Thursday, January 14, 2021

Thursday, January 14, 2021 10:35 am by Cristina in , , , , ,    No comments
Keighley News features the work of artist Rosalind Freeborn, who has made a Brontë sisters-inspired lampshade.
Images of Charlotte, Emily and Anne Brontë have been reproduced – on a lampshade.
And as a backdrop to the siblings, there is a portrayal of the parsonage where they grew-up and the moors above Haworth that provided so much inspiration for classic works such as Wuthering Heights. [...]
“My aunt lives in Halifax so I know Yorkshire well and love visiting,” says Rosalind Freeborn, who created the lampshade.
“I plan to produce Shakespeare, Dickens and Austen shades too – I like a theme!”
Rosalind creates her artwork using a range of paper scraps and products, including tissue paper, newspapers and even sweet wrappers. (Alistair Shand)
Curve recommends '5 Great Lesbian Movies' including
2. The Four-Faced Liar
Toasting women has never been so delicious. The Four-Faced Liar isn’t your typical straight girl falls for lezzie movie where the lesbian plays a sex driven siren or that ends in death and destruction, and it’s not your cookie cutter everything-falls-into-place-too-easily movie either. The Four-Faced Liar follows Molly and Greg, a straight-laced couple who, new to New York, become friends with Trip and his Brontë-loving heartbreaker of a lesbian roommate, Bridget. It doesn’t take long for the chemistry to build between Molly and Bridget in this skillfully made romance.The film is rich in character development and is filled with cheaters, liars and heartbreak, but there are no one-sided villains or good guys. Every character is human. That’s what makes this movie great. It’s real, it’s complex, it’s endearing — it’s reflective of real life.
Clash asks bookish questions to Alastair Shuttleworth from the band LICE.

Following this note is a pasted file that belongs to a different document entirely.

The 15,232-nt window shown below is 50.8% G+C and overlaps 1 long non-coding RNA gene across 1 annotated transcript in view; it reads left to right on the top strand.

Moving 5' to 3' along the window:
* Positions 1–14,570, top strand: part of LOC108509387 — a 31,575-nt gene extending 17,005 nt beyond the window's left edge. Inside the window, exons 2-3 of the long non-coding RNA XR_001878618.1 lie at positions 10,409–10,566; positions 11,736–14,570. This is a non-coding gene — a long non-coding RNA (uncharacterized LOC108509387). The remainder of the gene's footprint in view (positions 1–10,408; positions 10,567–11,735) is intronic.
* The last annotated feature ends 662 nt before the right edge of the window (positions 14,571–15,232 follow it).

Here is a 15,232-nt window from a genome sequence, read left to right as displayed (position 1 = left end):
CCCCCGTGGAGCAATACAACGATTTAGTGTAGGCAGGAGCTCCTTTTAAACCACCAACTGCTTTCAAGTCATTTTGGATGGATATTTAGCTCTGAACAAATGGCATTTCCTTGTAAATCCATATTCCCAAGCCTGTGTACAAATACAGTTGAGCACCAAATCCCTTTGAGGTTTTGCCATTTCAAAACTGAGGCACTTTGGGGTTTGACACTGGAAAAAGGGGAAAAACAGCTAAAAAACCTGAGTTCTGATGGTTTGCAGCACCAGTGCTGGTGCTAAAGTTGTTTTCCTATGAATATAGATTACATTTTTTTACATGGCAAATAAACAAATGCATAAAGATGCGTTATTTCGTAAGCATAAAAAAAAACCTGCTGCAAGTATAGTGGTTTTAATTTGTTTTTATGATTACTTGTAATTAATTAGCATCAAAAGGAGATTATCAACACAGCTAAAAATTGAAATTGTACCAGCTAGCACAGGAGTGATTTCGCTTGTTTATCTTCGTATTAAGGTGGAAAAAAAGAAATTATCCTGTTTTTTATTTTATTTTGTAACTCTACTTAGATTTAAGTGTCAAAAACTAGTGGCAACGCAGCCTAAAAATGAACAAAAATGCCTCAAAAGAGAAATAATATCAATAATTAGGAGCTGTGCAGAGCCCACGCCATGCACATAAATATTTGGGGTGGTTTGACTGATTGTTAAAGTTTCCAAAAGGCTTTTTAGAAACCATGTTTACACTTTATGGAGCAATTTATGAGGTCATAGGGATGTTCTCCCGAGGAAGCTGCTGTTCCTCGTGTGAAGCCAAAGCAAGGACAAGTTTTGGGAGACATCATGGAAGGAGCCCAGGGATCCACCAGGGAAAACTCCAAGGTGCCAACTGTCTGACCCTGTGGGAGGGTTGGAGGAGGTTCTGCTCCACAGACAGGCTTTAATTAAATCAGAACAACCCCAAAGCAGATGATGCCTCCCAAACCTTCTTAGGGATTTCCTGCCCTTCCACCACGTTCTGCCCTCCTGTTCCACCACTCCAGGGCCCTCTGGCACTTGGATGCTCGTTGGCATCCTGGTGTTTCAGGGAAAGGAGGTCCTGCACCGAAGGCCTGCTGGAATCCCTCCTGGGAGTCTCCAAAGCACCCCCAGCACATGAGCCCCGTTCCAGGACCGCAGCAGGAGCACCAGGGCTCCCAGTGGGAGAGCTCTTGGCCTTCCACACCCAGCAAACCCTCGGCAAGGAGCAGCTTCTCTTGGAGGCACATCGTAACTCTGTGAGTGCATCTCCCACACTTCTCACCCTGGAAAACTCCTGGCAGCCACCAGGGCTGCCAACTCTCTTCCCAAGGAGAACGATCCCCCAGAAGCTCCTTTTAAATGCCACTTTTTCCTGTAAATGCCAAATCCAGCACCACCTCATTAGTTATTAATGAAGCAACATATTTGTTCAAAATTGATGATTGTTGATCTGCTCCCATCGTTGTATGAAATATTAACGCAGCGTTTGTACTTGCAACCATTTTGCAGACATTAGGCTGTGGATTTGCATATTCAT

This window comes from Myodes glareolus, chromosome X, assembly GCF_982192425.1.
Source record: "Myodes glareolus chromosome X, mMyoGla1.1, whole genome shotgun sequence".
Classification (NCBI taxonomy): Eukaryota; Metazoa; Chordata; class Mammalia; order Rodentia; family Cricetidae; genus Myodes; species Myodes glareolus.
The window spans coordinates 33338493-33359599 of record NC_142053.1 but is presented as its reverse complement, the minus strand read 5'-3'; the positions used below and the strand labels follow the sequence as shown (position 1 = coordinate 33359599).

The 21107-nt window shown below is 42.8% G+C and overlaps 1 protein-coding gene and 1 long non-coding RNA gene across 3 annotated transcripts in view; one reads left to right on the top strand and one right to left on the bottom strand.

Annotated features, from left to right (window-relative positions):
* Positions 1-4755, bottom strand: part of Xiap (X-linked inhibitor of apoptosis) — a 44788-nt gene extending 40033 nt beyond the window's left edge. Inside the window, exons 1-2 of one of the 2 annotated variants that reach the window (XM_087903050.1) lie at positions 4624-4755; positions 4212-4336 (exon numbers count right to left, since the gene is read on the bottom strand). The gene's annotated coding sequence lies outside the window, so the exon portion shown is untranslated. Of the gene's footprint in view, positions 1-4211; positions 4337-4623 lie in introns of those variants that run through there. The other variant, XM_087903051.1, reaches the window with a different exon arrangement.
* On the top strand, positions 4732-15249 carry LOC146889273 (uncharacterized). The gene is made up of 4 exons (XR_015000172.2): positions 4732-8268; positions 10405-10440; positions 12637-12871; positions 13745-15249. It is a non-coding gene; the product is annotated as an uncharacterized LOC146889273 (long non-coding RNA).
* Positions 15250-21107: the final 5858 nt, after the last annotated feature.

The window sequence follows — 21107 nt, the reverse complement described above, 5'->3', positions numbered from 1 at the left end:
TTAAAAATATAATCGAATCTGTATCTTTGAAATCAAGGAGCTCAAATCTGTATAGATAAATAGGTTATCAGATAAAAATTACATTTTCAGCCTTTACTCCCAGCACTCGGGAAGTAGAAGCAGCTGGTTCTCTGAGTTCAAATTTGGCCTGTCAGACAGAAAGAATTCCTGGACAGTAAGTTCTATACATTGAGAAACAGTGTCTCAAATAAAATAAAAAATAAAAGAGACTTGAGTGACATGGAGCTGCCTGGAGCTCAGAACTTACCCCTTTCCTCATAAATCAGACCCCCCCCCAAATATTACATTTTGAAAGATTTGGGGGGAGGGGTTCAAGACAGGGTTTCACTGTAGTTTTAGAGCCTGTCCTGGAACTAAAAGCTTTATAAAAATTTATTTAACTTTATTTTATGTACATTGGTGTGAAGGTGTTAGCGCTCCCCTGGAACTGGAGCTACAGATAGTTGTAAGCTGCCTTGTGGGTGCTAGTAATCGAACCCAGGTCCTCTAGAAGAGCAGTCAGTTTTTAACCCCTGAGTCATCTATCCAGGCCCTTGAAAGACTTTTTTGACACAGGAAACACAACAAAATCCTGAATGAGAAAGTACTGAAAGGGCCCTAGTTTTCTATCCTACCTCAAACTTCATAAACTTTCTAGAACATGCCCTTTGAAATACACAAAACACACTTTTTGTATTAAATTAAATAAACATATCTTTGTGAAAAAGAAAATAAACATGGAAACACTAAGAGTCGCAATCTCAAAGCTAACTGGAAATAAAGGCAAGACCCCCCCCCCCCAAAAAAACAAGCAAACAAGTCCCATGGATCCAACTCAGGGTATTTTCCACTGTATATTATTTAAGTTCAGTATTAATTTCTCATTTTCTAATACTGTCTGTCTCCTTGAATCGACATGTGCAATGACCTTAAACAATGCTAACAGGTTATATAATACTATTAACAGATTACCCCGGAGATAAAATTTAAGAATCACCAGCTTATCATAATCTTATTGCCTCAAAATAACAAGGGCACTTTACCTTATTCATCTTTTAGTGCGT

Did you make good use of your library card as a child / teenager?
When I was very young, I was one of those kids that was constantly reading Goosebumps or Darren Shan books – generally from a local library my parents took me to. When I think about that now, my ‘grown-up’ literary interests (blackly-comical, grotesque sci-fi) seem completely predictable. I more or less went off reading for pleasure in my teenage years until I was 16, when my English teacher Mr. Walters gave me this big stack of books that were gathering dust in the department from past courses. I spent the summer reading them, and discovering some classics (Crime & Punishment, Wuthering Heights, The Metamorphosis) which got me back into it.
The Conversation (France) has an article on the work of author Maryse Condé.
En 1995, Maryse Condé a transposé le grand classique anglais Wuthering Heights dans le contexte sociohistorique antillais du tournant du 20ème siècle. L’entreprise est risquée, quand on connaît la sévérité de la réception des réécritures et adaptations de classiques en littérature ou au cinéma. Elle l’est aussi par son apparente incongruité : la Guadeloupe semble bien éloignée de l’austérité des landes du Yorkshire, la société antillaise de l’Angleterre victorienne, et le français mêlé de créole de Condé, de la langue de Brontë. Mais cette stratégie de réappropriation d’une œuvre du canon européen semble pertinente dans le contexte que nous venons d’évoquer, et particulièrement pour ce roman qui non seulement est à l’origine de sa vocation d’écrivain, mais aussi immédiatement associé à une interrogation sur sa légitimité comme écrivain : « les gens comme nous n’écrivent pas ». La Migration des cœurs est la réécriture postcoloniale par une femme du roman d’une femme qui a dû se faire passer pour un homme pour être publiée. (Anna Lesne) (Translation)
According to El País S Moda (Spain) actress and writer Emerald Fennell grew up reading the Brontës.


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